According to a report by Melissa Kent in The West Australian of 8 September, 2006, republicans may have to rethink the theory that” the monarchists who spoilt their party back in 1999 will eventually die out.”
According to the West’s major iGeneration survey of those aged 18 to 30, support for a republic among that crucial group, the young, is in free fall. When the West’s survey of youth attitudes was taken two years ago, 53% of young people indicated some support for change to a republic. T
his has dramatically fallen to a low of 38%. In addition, 71% wish to retain our Flag. There is no reason why these results would be much different across the nation.
If a referendum on any republican model were to be held now, support among young voters would be likely to sink to a point well below the 38% recorded.
I told Ms. Kent in Perth, where I was addressing a function of the West Australian Branch of ACM, that this was consistent with trends here and in Canada and New Zealand.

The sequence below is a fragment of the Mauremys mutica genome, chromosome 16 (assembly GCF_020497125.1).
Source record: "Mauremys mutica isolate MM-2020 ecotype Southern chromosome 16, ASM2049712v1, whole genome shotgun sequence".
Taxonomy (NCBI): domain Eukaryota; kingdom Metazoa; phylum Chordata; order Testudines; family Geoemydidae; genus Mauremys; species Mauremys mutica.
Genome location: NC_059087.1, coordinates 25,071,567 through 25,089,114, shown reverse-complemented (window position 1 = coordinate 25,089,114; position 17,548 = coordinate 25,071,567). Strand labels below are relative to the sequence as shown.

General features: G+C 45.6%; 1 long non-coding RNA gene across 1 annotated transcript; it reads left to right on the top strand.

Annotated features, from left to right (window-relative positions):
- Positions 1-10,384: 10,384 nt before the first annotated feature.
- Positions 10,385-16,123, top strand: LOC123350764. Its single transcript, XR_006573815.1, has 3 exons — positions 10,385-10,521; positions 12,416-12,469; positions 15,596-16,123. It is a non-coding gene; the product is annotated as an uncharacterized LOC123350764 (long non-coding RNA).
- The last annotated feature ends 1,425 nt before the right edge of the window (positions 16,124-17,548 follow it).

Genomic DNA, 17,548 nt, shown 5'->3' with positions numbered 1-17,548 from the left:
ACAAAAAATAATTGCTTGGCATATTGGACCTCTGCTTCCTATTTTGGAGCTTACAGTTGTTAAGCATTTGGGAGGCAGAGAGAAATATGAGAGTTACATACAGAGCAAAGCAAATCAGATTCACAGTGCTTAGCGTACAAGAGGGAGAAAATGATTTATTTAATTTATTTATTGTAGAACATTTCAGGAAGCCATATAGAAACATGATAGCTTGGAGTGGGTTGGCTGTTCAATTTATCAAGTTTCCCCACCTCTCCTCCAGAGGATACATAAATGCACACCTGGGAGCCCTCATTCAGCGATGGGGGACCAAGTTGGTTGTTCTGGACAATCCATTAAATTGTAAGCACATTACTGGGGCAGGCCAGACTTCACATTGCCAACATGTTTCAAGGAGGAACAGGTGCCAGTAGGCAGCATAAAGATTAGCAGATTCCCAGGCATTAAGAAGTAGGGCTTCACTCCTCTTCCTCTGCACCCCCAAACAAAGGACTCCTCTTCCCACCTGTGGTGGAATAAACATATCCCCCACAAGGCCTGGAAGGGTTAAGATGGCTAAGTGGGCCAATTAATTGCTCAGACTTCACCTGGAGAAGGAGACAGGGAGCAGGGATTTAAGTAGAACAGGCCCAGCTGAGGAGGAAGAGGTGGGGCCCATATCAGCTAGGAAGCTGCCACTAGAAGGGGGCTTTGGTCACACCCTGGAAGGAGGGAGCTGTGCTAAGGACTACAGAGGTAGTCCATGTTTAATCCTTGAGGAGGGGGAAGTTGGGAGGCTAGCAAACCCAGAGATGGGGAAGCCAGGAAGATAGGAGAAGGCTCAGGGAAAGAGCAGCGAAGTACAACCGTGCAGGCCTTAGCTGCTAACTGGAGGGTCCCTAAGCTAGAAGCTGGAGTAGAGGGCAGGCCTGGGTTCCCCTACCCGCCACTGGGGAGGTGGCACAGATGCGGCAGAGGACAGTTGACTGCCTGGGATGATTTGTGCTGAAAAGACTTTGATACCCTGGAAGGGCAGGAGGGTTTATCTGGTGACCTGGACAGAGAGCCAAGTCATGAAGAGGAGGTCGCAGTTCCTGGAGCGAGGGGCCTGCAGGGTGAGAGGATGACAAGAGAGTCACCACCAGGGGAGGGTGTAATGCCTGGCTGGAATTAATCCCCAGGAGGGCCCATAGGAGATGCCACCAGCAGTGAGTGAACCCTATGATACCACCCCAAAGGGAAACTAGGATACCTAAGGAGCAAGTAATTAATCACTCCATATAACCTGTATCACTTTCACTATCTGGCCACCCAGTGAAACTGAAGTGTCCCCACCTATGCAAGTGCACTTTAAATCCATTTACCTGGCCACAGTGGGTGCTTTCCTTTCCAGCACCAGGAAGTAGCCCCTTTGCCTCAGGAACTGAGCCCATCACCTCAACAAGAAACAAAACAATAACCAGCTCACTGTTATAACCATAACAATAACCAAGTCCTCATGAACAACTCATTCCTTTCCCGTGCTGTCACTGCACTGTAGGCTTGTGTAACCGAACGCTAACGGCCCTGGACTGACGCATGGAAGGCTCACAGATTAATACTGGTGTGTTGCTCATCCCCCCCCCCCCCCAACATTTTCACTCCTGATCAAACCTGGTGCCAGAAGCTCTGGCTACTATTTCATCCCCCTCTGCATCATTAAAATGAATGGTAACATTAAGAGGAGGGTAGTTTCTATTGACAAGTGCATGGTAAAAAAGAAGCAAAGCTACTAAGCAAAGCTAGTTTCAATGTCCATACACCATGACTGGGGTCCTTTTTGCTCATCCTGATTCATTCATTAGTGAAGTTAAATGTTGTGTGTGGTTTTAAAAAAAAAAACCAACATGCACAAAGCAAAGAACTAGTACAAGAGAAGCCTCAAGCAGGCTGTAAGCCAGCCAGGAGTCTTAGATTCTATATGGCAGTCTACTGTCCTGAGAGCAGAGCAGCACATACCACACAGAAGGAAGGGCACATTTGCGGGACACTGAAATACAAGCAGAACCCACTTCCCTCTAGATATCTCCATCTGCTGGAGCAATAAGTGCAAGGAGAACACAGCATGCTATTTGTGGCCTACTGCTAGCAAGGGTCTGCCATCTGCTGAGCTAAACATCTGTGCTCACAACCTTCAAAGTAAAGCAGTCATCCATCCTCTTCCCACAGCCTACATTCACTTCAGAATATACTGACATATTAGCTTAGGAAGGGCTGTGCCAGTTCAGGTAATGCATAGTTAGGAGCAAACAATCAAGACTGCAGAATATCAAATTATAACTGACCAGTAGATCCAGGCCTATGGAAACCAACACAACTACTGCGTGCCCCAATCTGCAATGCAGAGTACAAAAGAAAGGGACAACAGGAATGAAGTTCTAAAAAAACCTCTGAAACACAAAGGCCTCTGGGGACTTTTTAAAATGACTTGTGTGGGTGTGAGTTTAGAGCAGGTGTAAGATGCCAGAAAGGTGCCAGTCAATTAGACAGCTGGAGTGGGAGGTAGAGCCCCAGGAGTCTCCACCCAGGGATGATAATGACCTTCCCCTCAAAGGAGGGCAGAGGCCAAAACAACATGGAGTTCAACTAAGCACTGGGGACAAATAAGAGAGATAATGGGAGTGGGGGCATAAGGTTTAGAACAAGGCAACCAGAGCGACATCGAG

“At the time of the referendum, republicans were saying we only have to wait for the older generation to drop off for the monarchists to die out. Clearly that is not going to be the case.”
This result is also consistent with polling from the referendum campaign until the current time. The strongest support for change is in the “baby boomer” generation and then more in inner city electorates of the Melbourne Sydney Canberra triangle.
So much for former senator, Susan Ryan’s observation, that it was only a matter of waiting until the elderly monarchists passed on, or the Hon. Nicola Roxon’s comment that no new monarchists are being born.
[The survey was undertaken by Paterson Market Research for The West Australian from a sample of 500 selected by a two stage random selection process with a margin of error plus or minus 4.4%]